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Friday, February 24, 2012

On Secret Service East Of Constantinople. Peter Hopkirk. (John Murray) 1994

A gripping and fascinating history of the attempts by Germany to launch a Holy War in Central Asia as part of its World War 1 strategy. The intention was to create a war that would spill into British India and place intolerable pressure on the British Empire. The subtitle for the book is "The Plot to Bring Down the British Empire". It could have been as easily titled "The Plots to Carve Out a New Empire I Central Asia by Germany and Turkey".
The story is an astonishing one taking place before technology had completely transformed travel and spying, when remote regions were genuinely isolated and the crumbling Ottoman Empire was a pot of riches for whoever could grab them and hold on to them. The region had a long history of secret warfare and espionage as the Great Game between Russia and British India was played out. This game only came to a close in the face of the mutual threat from Germany and Turkey. The Kaiser had an explicit plan to foment a Holy War by the Muslim population in Central Asia against both Britain and Russia, this Holy War would be lead by the Ottoman Sultan, the political and religious leader of Muslim population. Hidden inside this plan was another plan to replace Russia and Britain as the imperial power in the region, gaining the riches of the the Caucasus and India.
The plan was to use a limited number of German soldiers, diplomats and spies armed with some gold, more propaganda and a lot of promises to maneuver Turkey into a declaration of Holy War against the infidels. This would unleash the muslin population into a war that would be funded by the gold seized from Russian and, chiefly, British banks in the region. This would be a very cot effective war if the plans were realized. Peter Hopkirk describes how the plans were made, the move and counter move made across the region, the desperate and frequently confused actions of Germany, Britain and  Russia, before and after the revolution, collided and intertwined.
At its hear this is a story of a number of incredibly brave men from Germany and Britain who fought a secret war against each other. It is a flat out adventure story with daring escapes, endurance, luck and heart stopping courage that grips the reader like a vise. Without technology these men, they were nearly all men though the incredible courage of the women caught up in the wars, massacres and revolutions is fully acknowledged, had to rely on their wits to save themselves and complete their missions.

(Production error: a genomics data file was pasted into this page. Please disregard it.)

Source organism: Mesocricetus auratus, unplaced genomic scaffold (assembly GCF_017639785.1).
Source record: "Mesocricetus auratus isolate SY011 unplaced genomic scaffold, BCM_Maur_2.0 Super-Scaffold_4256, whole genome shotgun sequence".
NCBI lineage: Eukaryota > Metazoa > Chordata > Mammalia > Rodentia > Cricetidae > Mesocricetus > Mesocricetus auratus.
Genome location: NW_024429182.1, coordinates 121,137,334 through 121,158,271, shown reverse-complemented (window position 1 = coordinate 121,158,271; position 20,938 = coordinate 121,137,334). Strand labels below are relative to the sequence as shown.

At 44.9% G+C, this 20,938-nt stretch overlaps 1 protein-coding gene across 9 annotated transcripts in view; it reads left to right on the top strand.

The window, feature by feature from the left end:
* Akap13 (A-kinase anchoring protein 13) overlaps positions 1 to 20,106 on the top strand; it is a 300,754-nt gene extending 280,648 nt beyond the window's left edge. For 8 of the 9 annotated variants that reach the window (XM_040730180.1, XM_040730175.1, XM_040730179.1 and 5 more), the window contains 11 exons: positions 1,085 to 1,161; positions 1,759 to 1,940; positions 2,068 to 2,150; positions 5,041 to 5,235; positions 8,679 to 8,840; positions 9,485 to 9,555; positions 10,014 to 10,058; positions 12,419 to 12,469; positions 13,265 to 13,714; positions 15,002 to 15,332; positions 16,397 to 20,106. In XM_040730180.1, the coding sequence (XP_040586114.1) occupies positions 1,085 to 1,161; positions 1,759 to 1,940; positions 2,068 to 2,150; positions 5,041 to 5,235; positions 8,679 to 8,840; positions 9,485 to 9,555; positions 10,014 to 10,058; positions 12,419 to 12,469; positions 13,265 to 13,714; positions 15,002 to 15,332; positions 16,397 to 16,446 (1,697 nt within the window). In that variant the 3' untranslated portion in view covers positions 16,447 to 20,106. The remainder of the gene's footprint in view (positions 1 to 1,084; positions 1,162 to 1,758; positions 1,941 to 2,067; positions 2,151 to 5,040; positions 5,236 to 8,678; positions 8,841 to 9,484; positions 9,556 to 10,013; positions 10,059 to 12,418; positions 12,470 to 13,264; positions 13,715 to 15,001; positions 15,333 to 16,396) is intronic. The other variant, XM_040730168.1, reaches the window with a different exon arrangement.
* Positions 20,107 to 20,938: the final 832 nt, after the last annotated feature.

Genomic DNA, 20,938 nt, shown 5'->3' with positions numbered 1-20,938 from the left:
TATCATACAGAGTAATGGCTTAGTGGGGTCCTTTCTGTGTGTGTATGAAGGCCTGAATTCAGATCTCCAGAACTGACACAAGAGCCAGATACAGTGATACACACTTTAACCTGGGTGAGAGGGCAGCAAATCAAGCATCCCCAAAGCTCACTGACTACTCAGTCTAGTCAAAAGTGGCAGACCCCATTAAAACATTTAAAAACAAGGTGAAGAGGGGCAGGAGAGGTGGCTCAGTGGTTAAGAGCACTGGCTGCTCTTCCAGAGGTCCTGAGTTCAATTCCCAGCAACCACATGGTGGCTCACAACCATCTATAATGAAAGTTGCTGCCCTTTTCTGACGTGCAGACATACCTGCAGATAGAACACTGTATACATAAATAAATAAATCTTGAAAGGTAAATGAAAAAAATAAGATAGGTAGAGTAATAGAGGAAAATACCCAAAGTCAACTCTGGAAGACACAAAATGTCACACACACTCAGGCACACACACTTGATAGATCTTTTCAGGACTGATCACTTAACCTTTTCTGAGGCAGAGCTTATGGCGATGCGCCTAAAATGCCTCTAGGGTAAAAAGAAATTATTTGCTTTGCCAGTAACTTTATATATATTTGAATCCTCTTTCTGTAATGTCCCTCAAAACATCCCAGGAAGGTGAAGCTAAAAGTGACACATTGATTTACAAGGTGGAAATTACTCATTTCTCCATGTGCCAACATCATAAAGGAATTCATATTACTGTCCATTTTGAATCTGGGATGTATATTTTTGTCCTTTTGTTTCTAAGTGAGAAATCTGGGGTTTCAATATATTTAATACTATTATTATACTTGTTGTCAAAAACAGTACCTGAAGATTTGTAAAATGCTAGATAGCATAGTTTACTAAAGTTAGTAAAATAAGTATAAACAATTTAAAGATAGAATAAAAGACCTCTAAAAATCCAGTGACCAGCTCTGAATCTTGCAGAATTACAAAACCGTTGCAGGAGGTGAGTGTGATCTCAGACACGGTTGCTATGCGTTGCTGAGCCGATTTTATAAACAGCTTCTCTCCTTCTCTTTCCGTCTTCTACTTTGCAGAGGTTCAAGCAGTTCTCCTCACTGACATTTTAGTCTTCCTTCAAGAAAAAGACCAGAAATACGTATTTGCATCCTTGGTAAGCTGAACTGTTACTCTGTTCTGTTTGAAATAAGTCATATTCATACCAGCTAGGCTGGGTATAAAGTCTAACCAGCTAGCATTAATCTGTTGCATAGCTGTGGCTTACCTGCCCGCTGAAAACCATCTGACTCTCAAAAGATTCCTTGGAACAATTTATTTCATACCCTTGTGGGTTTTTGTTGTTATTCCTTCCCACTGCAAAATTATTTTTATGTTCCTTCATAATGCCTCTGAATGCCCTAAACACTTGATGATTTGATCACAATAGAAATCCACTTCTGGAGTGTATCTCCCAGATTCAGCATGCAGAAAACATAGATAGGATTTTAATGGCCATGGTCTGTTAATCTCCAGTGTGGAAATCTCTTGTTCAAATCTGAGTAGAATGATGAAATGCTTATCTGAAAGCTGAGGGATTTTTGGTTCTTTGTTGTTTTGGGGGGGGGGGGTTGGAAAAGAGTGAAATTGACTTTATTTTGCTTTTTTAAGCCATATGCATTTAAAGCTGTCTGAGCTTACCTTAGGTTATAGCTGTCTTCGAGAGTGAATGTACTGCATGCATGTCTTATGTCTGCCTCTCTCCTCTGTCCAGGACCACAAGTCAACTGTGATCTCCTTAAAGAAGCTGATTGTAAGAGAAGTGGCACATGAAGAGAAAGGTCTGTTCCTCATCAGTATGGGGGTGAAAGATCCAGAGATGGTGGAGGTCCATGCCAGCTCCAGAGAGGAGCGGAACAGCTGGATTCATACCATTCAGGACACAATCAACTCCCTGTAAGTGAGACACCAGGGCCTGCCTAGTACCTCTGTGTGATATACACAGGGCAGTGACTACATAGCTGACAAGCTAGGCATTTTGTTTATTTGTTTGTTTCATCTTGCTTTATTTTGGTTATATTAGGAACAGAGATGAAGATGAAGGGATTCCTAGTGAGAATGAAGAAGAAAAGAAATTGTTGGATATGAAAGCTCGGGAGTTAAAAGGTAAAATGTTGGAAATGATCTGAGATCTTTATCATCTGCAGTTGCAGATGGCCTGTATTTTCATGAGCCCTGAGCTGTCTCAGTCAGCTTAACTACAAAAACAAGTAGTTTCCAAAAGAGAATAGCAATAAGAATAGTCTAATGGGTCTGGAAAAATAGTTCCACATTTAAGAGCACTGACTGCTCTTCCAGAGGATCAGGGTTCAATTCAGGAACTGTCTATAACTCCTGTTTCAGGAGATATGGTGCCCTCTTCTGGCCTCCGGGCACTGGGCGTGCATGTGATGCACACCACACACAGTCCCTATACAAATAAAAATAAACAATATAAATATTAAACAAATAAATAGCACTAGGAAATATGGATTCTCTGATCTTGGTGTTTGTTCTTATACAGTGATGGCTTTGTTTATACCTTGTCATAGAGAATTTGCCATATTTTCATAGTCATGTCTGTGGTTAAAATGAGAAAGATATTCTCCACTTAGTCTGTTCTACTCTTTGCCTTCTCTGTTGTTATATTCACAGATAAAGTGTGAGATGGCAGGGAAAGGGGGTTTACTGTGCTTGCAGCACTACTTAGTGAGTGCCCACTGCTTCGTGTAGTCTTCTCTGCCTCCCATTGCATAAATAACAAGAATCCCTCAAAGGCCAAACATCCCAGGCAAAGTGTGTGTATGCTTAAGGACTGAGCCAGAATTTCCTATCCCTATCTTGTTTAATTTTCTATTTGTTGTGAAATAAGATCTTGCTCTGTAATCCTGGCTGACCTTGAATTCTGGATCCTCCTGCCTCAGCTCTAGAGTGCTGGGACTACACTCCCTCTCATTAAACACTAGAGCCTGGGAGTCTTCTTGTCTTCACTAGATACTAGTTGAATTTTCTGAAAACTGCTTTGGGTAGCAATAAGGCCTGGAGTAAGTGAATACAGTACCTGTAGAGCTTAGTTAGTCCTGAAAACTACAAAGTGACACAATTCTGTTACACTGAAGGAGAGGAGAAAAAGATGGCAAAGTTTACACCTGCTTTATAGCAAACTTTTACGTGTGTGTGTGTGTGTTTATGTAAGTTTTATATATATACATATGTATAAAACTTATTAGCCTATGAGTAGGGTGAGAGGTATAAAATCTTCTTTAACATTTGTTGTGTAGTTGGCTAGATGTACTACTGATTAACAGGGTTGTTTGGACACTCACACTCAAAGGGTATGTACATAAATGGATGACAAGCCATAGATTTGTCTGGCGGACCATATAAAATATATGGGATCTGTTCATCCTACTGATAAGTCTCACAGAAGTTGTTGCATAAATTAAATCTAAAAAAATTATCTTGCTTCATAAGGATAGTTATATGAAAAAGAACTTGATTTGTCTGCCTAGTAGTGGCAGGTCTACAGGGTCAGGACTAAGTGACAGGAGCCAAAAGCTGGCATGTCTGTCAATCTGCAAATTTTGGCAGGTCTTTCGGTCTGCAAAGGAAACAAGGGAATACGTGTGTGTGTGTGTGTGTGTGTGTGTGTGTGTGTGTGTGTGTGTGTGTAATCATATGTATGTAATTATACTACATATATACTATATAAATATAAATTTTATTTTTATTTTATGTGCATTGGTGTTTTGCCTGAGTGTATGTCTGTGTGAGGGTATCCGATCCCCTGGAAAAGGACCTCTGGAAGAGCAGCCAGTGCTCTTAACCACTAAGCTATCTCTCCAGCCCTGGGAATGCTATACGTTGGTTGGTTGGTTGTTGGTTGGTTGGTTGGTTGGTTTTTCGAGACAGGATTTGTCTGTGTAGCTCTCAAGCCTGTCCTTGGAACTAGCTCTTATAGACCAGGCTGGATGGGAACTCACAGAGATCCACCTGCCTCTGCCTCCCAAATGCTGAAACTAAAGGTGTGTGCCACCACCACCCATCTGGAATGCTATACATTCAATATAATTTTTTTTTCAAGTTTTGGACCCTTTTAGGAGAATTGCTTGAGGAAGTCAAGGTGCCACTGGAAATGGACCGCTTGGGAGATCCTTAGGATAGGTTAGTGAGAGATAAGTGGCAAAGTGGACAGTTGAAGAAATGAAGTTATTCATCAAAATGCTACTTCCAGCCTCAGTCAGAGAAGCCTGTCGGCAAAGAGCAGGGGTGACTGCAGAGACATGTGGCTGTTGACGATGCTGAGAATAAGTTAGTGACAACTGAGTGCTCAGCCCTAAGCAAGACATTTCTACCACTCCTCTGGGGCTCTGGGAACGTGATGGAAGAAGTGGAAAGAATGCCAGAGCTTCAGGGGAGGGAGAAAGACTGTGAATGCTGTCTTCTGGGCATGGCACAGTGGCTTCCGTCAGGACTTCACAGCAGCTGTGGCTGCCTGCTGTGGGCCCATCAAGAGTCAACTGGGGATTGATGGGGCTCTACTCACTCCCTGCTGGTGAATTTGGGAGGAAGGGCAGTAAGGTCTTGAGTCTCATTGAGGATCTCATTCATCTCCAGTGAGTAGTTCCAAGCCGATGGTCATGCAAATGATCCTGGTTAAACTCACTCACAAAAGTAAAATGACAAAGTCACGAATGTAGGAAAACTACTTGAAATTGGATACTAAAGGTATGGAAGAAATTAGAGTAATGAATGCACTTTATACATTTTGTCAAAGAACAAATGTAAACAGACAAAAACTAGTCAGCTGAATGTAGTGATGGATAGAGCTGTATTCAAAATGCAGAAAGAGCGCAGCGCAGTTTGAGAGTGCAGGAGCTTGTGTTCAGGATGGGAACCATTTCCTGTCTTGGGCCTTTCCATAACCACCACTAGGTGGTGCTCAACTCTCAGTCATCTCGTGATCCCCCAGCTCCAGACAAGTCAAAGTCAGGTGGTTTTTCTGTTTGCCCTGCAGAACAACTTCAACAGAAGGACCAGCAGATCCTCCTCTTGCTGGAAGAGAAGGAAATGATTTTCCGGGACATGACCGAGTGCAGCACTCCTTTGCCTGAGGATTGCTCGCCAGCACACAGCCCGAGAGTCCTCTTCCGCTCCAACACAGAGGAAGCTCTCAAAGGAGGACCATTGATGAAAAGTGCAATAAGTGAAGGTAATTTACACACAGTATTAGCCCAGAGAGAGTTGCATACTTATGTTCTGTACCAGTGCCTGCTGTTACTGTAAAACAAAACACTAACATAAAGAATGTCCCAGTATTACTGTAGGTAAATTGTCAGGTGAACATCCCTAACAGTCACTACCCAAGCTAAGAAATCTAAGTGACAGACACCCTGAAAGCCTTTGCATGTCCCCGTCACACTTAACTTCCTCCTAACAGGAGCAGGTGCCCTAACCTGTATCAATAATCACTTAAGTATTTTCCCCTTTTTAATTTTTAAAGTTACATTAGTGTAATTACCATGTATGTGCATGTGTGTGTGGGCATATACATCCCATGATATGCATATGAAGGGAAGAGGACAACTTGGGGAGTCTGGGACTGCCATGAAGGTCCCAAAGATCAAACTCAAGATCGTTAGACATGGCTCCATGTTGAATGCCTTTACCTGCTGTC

Peter Hopkirk manages to balance the wider picture of the war across the globe with the details of the struggles in the region, placing the individual stories within a wider context. The results of the actions of that time are still very relevant today, the fantastically cavalier way that the Allies disposed of the the countries in the region, carving them up for their own benefit post war without any reference to the people who lived there is still bearing bitter fruit today.
This is wonderful narrative history, the sweep and dash of the events are told with clarity and a due appreciation for the astonishing people involved.

Friday, February 10, 2012

Dark Side. Belinda Bauer. Bantam Press. (2011)

A superb crime story, as cold and griping as the bleak winter Exmoor landscape that the story is set in. Belinda Bauer has located the battered skull beneath the skin of the English village murder story. A severely disabled, elderly lady is murdered in the small village of Shipcott in midwinter. PC Jonas Holly, the village policeman is quickly sidelined by the investigative team sent to handle the case. The abrasive Detective Chief Inspector Marvel finds Jonas a considerable nuisance and deals with him as such. A second murder places everyone in the village under significant pressure and the investigative team and Jonas in particular. The plot uncoils steadily, the reveals are cunning staged and the conclusion is wholly unforgiving and satisfying.
Belinda Bauer takes the basic structure of the English village murder mystery , the way the community knows everything except what it does not wish to know, the comfort of familiarity and the suffocating closeness of knowing everyone and uses them to amplify the force of the savage story. The cast are varied and bursting with life, the smallest walk on part is so finely drawn that they insist on the readers attention, without ever upsetting the balance of the narrative. PC Jonas Holly is a great leading character, he is not a moss covered village bobby, he returned to Shipcott for a deeply serious reason, the failing health of his wife. The murders in the village are a considerable burden to him, both on a personal and a professional level. That such events could happen on his watch is pressure enough, being very publicly excluded from the investigation adds severely to it. It forces him to act to regain and retain his position within the village, the community expect something from him that he struggles to provide.
The lead investigator, DCI Marvel should be a walking cliche, an abrasive double outsider, transferred from London to the local force and an outsider to the village, he is abrasive, enraged and frustrated. He avoids all the obvious pitfalls he seems set up for and emerges as as gripping and deeply unlikable person in his own rounded right. He gets a deeply satisfying and viciously sardonic treatment from Belinda Bauer and deserves all of it, in particular the happy unfairness meted out to him at the end.
The astonishing skill with which the plot threads are woven and twisted up to the last words of the book is a joy to read. The reader is reminded that justice is a freezing cold process that does not encompass mercy in any way. This is a superb book, very strongly recommended.